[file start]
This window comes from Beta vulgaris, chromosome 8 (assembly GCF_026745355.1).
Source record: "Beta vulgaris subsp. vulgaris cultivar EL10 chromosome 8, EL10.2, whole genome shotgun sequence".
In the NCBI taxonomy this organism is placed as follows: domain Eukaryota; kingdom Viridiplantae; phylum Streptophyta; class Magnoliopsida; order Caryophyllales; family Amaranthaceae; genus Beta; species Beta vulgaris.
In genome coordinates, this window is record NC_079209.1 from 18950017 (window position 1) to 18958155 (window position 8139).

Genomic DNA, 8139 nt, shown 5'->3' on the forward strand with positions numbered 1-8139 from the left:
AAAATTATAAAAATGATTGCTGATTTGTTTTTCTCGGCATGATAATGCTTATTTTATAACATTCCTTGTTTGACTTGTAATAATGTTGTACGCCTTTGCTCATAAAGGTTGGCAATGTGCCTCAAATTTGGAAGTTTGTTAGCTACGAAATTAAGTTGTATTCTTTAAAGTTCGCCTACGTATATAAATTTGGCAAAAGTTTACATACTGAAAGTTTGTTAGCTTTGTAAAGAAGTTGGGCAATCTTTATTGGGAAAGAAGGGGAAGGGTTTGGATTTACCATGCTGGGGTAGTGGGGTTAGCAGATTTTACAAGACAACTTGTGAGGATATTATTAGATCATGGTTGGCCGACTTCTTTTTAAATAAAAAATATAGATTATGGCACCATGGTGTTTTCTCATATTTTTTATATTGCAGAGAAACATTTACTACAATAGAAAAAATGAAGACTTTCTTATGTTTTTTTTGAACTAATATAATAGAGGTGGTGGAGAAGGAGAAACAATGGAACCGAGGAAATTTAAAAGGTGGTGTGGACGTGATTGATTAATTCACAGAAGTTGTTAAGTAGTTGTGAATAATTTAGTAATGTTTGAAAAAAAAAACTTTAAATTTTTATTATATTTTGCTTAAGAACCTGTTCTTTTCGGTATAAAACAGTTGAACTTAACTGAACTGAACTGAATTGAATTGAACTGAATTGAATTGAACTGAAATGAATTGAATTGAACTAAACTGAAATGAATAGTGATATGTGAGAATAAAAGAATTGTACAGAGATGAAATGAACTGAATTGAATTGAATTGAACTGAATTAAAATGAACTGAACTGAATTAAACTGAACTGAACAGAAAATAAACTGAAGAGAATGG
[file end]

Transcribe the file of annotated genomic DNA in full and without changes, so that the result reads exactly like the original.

This window comes from Beta vulgaris, chromosome 8 (assembly GCF_026745355.1).
Source record: "Beta vulgaris subsp. vulgaris cultivar EL10 chromosome 8, EL10.2, whole genome shotgun sequence".
In the NCBI taxonomy this organism is placed as follows: domain Eukaryota; kingdom Viridiplantae; phylum Streptophyta; class Magnoliopsida; order Caryophyllales; family Amaranthaceae; genus Beta; species Beta vulgaris.
In genome coordinates, this window is record NC_079209.1 from 18950017 (window position 1) to 18958155 (window position 8139).

Genomic DNA, 8139 nt, shown 5'->3' on the forward strand with positions numbered 1-8139 from the left:
AAAATTATAAAAATGATTGCTGATTTGTTTTTCTCGGCATGATAATGCTTATTTTATAACATTCCTTGTTTGACTTGTAATAATGTTGTACGCCTTTGCTCATAAAGGTTGGCAATGTGCCTCAAATTTGGAAGTTTGTTAGCTACGAAATTAAGTTGTATTCTTTAAAGTTCGCCTACGTATATAAATTTGGCAAAAGTTTACATACTGAAAGTTTGTTAGCTTTGTAAAGAAGTTGGGCAATCTTTATTGGGAAAGAAGGGGAAGGGTTTGGATTTACCATGCTGGGGTAGTGGGGTTAGCAGATTTTACAAGACAACTTGTGAGGATATTATTAGATCATGGTTGGCCGACTTCTTTTTAAATAAAAAATATAGATTATGGCACCATGGTGTTTTCTCATATTTTTTATATTGCAGAGAAACATTTACTACAATAGAAAAAATGAAGACTTTCTTATGTTTTTTTTGAACTAATATAATAGAGGTGGTGGAGAAGGAGAAACAATGGAACCGAGGAAATTTAAAAGGTGGTGTGGACGTGATTGATTAATTCACAGAAGTTGTTAAGTAGTTGTGAATAATTTAGTAATGTTTGAAAAAAAAAACTTTAAATTTTTATTATATTTTGCTTAAGAACCTGTTCTTTTCGGTATAAAACAGTTGAACTTAACTGAACTGAACTGAATTGAATTGAACTGAATTGAATTGAACTGAAATGAATTGAATTGAACTAAACTGAAATGAATAGTGATATGTGAGAATAAAAGAATTGTACAGAGATGAAATGAACTGAATTGAATTGAATTGAACTGAATTAAAATGAACTGAACTGAATTAAACTGAACTGAACAGAAAATAAACTGAAGAGAATGG